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Eddie Copeland, Policy Exchange’s Head of Technology Policy, questions whether the declining costs of technology will soon make it more economical to employ systems that can translate data between different databases than it would be for government to adopt open standards.
Michael Osborne and Stuart Russell, both speakers at our recent event The Future of Intelligence, provide a breakdown of their thoughts on the potential and risks that the greater use of artificial intelligence will bring.
Following a series of high-profile departures at the Government Digital Service, Policy Exchange’s Head of Technology Eddie Copeland sets out where the GDS should go next. Eddie calls for the GDS to be focus on maintaining standards for front-end government IT; improving user experience; leading on open standards and best practice; and improve government IT procurement.
Eddie Copeland, Policy Exchange’s Head of Technology Policy, examines the policy challenges facing the introduction of driverless cars in the UK. Eddie sets out five major benefits the introduction of driverless cars to cities will bring and warns policymakers that, should they want to maximise the impact of the new technology, they need to start thinking about it now.
Nick Faith, Policy Exchange’s Director of Communications, sets out the case for George Osborne announcing a mass distribution of RBS shares at his forthcoming Mansion House speech. Originally proposed in Privatising the Banks, the scheme would see the creation of a new generation of shareholders with an estimated 20 million taxpayers receiving shares worth £1,000.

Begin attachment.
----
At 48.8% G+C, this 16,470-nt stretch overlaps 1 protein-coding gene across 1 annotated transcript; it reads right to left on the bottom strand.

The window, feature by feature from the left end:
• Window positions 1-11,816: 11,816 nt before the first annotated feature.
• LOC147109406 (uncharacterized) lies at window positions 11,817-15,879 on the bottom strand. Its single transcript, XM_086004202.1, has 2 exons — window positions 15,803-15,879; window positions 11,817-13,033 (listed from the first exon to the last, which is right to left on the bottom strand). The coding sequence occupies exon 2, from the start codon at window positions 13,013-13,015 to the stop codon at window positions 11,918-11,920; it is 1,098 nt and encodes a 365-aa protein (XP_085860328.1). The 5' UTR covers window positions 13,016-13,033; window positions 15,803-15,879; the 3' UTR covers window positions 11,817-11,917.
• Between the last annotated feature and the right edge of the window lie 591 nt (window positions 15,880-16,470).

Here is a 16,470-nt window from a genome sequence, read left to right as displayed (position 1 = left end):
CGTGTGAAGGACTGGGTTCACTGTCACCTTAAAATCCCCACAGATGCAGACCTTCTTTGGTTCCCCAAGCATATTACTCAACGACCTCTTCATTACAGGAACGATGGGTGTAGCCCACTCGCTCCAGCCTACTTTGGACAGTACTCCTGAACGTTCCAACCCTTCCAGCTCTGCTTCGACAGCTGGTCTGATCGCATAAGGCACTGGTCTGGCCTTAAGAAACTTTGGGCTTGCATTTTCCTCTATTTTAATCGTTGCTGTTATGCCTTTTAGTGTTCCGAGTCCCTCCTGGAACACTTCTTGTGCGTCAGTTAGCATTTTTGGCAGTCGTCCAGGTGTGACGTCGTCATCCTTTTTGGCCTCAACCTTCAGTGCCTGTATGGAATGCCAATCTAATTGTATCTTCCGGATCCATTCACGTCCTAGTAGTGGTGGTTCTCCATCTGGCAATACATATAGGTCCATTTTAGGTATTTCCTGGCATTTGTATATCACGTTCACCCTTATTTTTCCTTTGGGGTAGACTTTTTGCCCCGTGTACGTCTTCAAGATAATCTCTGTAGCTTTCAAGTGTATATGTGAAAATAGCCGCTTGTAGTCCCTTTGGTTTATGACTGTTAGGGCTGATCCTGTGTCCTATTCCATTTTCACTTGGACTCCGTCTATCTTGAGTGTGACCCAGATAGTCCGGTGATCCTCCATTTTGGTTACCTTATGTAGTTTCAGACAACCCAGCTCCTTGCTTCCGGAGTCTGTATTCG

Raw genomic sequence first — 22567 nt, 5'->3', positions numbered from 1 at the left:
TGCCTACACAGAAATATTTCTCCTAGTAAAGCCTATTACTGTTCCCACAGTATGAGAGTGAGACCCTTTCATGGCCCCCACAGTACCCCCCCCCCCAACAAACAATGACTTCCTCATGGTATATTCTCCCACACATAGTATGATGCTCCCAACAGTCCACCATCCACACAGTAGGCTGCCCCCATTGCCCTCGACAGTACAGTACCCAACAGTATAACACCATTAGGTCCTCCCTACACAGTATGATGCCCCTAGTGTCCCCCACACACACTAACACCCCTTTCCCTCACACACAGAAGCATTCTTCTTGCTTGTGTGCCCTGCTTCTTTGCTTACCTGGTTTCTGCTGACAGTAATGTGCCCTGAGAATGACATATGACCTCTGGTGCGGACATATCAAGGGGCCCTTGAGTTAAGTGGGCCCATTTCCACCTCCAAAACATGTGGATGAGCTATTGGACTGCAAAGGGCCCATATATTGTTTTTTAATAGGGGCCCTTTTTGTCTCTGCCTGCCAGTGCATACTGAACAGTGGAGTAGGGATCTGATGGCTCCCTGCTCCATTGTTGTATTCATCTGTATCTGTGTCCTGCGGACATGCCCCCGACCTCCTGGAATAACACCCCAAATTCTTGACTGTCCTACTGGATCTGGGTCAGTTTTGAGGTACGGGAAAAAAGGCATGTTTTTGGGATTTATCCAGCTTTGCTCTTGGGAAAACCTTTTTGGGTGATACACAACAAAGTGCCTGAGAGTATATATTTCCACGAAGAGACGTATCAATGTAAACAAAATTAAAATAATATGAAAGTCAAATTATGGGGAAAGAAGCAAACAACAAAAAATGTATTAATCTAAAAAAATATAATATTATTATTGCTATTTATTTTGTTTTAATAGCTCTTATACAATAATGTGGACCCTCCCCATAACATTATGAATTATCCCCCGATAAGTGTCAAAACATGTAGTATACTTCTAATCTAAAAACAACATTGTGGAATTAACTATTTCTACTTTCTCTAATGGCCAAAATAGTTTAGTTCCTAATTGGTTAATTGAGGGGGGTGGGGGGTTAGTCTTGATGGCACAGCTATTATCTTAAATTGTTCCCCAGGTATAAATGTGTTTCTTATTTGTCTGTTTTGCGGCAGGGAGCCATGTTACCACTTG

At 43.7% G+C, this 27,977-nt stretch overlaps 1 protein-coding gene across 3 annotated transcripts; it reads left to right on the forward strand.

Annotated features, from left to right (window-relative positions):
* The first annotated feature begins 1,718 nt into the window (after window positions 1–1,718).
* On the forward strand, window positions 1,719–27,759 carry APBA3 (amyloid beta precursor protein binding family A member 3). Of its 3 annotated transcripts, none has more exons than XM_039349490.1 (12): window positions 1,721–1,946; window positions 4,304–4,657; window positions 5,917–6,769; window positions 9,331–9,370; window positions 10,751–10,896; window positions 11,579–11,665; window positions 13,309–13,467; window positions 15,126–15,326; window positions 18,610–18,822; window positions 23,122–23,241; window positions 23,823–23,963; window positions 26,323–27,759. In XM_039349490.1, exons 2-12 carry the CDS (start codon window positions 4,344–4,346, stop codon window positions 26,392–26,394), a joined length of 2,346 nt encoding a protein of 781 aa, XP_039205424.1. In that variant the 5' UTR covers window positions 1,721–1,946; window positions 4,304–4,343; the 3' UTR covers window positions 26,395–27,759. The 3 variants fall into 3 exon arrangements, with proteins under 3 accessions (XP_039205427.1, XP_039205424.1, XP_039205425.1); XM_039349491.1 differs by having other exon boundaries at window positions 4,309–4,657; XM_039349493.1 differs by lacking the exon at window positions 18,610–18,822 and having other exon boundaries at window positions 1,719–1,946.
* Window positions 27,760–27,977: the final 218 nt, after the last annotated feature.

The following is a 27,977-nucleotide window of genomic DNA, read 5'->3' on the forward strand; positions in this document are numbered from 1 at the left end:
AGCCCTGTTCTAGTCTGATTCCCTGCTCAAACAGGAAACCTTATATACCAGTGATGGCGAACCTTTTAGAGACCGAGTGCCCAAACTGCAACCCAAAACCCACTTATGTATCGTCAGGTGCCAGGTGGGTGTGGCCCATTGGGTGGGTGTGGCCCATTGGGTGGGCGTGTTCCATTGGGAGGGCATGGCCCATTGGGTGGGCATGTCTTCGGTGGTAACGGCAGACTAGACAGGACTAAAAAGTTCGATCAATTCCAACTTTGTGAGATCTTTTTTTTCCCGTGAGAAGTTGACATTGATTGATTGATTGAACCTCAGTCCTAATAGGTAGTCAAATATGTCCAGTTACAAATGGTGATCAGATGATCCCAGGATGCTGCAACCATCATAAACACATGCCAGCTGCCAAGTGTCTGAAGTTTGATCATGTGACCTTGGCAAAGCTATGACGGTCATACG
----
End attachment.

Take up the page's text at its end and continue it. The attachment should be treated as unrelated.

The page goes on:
In his latest blog, Eddie Copeland, Policy Exchange’s Head of Technology Policy, describes the advances government could make if it personalised public services in the way that Amazon, Tesco ClubCard and Google currently do. Eddie argues that if public services addressed the needs of the individual by joining up data across departments, there would be a significant benefit to citizens.
Eddie Copeland, Head of the Technology Unit at Policy Exchange, considers what effect the election result will have on technology policy in the next five years. Due to an unexpected Conservative majority, Eddie argues the focus is certain to be on the future of the Government Digital Service and the impact an EU referendum could have on Britain’s role as the most digital nation in Europe.
Eddie Copeland, Policy Exchange’s Head of Technology Policy, argues that politicians are mistaken in their belief that the concept of a ‘smart’ city is simply one that is as technologically advanced as possible. Cities are not collections of buildings and infrastructure but communities of people: they will be ‘smart’ only to the extent that the people within them have the information they need to improve their lives and the intelligence and insight to act upon it.
Eddie Copeland, Policy Exchange’s Head of Technology Policy, responds to Nesta’s Stian Westlake’s blog calling for innovation policymakers ‘to be less boring’. Eddie argues that using the term ‘digital government’ creates the perception that digital government policies are somewhat removed from the rest of the public service reform agenda.
Eddie Copeland, Head of Policy Exchange’s Technology Policy Unit, argues that all companies are going to have to become – in part – data companies if they are to survive. If the government is keen on the future success of the economy, Eddie says, they will need to start shouting louder about the need to beef up the data aspects of business.